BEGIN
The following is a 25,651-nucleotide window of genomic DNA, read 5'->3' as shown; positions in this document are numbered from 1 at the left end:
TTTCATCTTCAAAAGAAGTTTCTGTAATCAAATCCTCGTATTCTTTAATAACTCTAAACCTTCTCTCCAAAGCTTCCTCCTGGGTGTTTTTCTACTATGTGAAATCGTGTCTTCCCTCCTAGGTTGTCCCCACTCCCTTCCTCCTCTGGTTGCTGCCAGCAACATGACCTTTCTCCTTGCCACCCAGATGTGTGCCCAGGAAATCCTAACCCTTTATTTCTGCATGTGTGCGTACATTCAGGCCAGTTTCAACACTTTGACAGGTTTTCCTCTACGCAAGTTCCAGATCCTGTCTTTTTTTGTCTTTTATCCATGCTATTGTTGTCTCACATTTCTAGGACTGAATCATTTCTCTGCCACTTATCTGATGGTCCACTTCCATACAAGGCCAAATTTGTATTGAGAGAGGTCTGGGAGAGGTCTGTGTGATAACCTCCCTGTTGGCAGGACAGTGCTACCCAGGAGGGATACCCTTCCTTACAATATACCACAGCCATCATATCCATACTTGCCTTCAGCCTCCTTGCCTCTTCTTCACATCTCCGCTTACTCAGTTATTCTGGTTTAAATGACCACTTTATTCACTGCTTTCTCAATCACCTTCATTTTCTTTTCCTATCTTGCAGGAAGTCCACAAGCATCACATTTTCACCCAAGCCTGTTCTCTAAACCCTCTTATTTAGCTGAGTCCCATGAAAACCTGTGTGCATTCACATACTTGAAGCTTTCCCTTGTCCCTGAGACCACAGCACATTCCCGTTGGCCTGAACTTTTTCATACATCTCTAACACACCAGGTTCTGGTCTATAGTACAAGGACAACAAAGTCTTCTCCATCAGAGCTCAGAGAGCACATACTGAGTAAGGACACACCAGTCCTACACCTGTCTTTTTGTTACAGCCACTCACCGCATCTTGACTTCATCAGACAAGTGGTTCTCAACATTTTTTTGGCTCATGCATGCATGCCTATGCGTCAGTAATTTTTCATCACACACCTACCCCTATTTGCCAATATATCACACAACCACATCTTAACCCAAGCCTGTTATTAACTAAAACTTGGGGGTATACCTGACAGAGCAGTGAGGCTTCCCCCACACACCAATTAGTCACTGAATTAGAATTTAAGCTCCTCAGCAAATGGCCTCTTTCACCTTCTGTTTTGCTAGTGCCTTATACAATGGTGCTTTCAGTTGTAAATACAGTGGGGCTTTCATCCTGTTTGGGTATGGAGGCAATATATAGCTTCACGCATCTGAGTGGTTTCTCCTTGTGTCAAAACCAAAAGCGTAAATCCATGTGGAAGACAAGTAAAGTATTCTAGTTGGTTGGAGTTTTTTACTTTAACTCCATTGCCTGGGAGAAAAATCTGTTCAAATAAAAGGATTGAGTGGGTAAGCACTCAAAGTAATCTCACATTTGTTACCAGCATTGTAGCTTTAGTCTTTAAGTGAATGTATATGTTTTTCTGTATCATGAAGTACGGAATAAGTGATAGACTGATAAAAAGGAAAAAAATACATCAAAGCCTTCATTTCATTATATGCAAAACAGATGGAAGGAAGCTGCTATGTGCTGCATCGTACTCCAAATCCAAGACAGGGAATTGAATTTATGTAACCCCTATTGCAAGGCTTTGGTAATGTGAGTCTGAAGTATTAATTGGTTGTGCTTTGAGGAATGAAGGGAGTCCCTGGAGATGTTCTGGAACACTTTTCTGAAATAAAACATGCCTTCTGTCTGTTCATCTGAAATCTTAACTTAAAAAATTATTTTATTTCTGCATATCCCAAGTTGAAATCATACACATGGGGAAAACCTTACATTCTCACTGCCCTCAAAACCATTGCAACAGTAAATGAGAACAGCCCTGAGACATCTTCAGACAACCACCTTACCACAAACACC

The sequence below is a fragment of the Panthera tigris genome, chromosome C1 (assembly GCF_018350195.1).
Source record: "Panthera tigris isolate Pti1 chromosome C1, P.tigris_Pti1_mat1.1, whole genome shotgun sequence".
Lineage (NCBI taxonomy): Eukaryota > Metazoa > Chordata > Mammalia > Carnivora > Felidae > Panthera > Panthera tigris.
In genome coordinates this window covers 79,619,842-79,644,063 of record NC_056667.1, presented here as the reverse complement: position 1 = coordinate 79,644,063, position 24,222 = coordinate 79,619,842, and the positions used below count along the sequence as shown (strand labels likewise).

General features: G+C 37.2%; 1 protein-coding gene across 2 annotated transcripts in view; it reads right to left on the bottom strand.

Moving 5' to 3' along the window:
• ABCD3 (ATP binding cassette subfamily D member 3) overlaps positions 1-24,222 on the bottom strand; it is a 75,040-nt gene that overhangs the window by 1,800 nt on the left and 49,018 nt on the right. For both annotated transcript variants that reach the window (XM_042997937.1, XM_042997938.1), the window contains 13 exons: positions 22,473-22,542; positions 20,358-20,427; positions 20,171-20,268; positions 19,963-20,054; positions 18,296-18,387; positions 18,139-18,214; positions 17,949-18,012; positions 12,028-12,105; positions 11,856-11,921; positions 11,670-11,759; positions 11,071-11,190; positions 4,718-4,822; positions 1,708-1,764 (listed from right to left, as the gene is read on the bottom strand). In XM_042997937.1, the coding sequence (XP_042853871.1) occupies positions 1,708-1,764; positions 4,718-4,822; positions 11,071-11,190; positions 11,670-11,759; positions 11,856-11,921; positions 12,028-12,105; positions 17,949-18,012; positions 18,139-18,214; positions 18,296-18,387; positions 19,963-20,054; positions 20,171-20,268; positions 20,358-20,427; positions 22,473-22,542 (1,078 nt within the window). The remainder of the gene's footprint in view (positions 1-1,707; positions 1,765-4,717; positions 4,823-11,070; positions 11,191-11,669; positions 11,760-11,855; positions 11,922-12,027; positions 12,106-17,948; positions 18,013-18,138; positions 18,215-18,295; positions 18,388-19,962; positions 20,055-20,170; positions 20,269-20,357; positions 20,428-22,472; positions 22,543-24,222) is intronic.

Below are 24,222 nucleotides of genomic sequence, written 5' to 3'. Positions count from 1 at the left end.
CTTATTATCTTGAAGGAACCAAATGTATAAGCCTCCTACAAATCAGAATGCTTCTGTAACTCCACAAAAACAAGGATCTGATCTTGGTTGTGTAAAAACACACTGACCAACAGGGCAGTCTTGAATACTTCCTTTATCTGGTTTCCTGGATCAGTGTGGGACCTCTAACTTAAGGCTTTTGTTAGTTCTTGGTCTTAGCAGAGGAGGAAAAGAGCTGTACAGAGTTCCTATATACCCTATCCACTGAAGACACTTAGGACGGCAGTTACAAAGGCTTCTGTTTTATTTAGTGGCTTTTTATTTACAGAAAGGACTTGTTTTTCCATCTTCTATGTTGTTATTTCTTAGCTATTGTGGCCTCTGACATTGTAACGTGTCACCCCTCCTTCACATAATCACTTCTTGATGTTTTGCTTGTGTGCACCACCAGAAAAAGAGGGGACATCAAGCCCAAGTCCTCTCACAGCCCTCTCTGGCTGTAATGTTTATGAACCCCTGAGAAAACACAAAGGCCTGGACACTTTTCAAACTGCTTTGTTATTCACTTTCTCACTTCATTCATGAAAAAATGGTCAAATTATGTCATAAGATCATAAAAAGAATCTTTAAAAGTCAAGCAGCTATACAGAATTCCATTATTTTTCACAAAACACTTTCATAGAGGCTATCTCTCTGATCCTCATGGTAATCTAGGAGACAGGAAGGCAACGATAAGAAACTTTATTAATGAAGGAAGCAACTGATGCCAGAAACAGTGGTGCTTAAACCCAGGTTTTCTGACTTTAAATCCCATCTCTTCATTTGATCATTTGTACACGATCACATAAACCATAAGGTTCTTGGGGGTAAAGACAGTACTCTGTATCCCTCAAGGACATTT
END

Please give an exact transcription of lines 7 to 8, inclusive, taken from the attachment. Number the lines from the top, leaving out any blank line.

General features: G+C 37.2%; 1 protein-coding gene across 2 annotated transcripts in view; it reads right to left on the bottom strand.

Moving 5' to 3' along the window: